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Re: Semantic content negotiation (was Re: expectations of vocabulary)

From: Reto Bachmann-Gmür <reto@gmuer.ch>
Date: Wed, 26 Jul 2006 10:50:41 +0200
Message-ID: <44C72CE1.6080703@gmuer.ch>
To: Xiaoshu Wang <wangxiao@musc.edu>
CC: public-semweb-lifesci@w3.org, 'Semantic Web' <semantic-web@w3.org>
Xiaoshu Wang wrote:
>> The feature is hardly implementable with traditional 
>> file-based webservers, but what's the trade off? They may 
>> ignore the Accept-Vocabulary header as most webservers ignore 
>> the Accept and the Accept-Language header.
>>     
>
> The HTTP protocol is not designed to do content partition.  
Not sure, after all we have Byte Ranges for binary content.
> Of course, it
> cannot carry the task.  As I wrote in the latter part of that message, the
> trade-off is breaking the orthogonality of protocols by asking a
> transportation protocol to do query.
>   
It's not about about (arbitrary) queries but about selecting the
representation. Representation of a resource may be incomplete, so if G
is an appropriate representation of R every subgraph of G is as well.
Media types seems unsuitable to select the most appropriate
graph-representation.
> The difference between the Accept header and Accept-vocabulary is that the
> server can ignore the former but not the latter.  If a client try to get a
> JPEG image but get back a PNG instead.  The client can still figure it out
> due to different MIME type retruned.  How can a client know if the returned
> RDF graph is what he wanted if the server has the option to ignore the
> Accept-Vocabulary? 
>   
The client may get more triples, but what it wants is always part of the
response. While it could be a MUST-level requirement for client using
the Accept-Vocabulary header to accept arbitrary triples, for the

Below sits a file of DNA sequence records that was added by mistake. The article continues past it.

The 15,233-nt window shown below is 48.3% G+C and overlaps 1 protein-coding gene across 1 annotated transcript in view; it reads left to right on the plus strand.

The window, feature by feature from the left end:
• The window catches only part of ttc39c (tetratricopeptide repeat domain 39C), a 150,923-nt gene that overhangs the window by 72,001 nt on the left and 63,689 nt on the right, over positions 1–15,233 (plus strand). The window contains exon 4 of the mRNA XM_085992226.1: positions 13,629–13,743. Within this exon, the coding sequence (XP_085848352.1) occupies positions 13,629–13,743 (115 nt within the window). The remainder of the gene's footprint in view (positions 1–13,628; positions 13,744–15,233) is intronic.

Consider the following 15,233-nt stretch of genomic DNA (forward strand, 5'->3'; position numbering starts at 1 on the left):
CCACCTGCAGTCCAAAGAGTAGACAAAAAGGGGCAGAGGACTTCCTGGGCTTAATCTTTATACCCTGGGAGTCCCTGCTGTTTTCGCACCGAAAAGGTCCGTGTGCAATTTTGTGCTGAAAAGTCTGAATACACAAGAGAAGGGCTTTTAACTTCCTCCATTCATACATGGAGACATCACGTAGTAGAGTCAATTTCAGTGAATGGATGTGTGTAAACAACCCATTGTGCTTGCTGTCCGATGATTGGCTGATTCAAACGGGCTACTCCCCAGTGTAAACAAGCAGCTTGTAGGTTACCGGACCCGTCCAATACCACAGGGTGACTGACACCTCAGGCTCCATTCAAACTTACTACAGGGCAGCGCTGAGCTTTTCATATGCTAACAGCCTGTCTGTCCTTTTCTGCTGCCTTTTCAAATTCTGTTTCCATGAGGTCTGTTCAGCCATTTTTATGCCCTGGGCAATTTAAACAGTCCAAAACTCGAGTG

Accept-Header things are more difficult as a not-acceptable response may
not be interpretable at all. Furthermore the server is free to return a
406 response or a response which doesn't match the Accept-Header.
>   
>> If you send the following HTTP-Request to dannyayers.com:
>>
>> GET / HTTP/1.1
>> Host: dannyayers.com
>> Accept: application/x-turtle
>> Accept-Language: en
>>
>> You'll get a lot of triples your client probably can't deal 
>> with, if Danny turns on inference on the server you would get 
>> many triples the client could infer itself, as more RDF is 
>> transferred over HTTP plain serialization negotiation will no 
>> longer be enough.
>>     
>
> I am not sure if I understand you.  What you suggested seems more expensive.
> If the eventral RDF set were made from vocabularies of n different
> namespace.  The inference will be conducted at n places, instead of once (at
> client side).  Inference is not exactly a cheap process.  I am not sure
> where you are going at
Let's take Henry's example.

The server has the following 7 base triples:

<> a :CategoryList;
   :category [ :scheme <http://eg.com/cats/>;
               :term "dog" ];
   :category [ :scheme <http://eg.com/cats/>;
               :term "house" ].


doing OWL-Inference it can infere the following additional 7 triples:


<> a :McDonaldCategoryList;
   :McCategory [ :McScheme <http://eg.com/cats/>;
               :McTerm "dog" ];
   :McCategory [ :McScheme <http://eg.com/cats/>;
               :McTerm "house" ].

To allow clients knowing any of the two ontologies to understand the
response the server would deliver all 14 triples. If the requests would
have an Accept-Vocabulary header the client could in this case avoid
getting too many redundant triples. Of course the simple
Accept-Vocabulary-Header doesn't solve the problem of distributing
inference in the general case, whether or not inferred triples are
valuable to the client or a simple redundancy depends on the client
capabilities and of the cpu/bandwith ratio, additional headers could
give the server some hints.

Reto


Received on Wednesday, 26 July 2006 08:52:18 GMT

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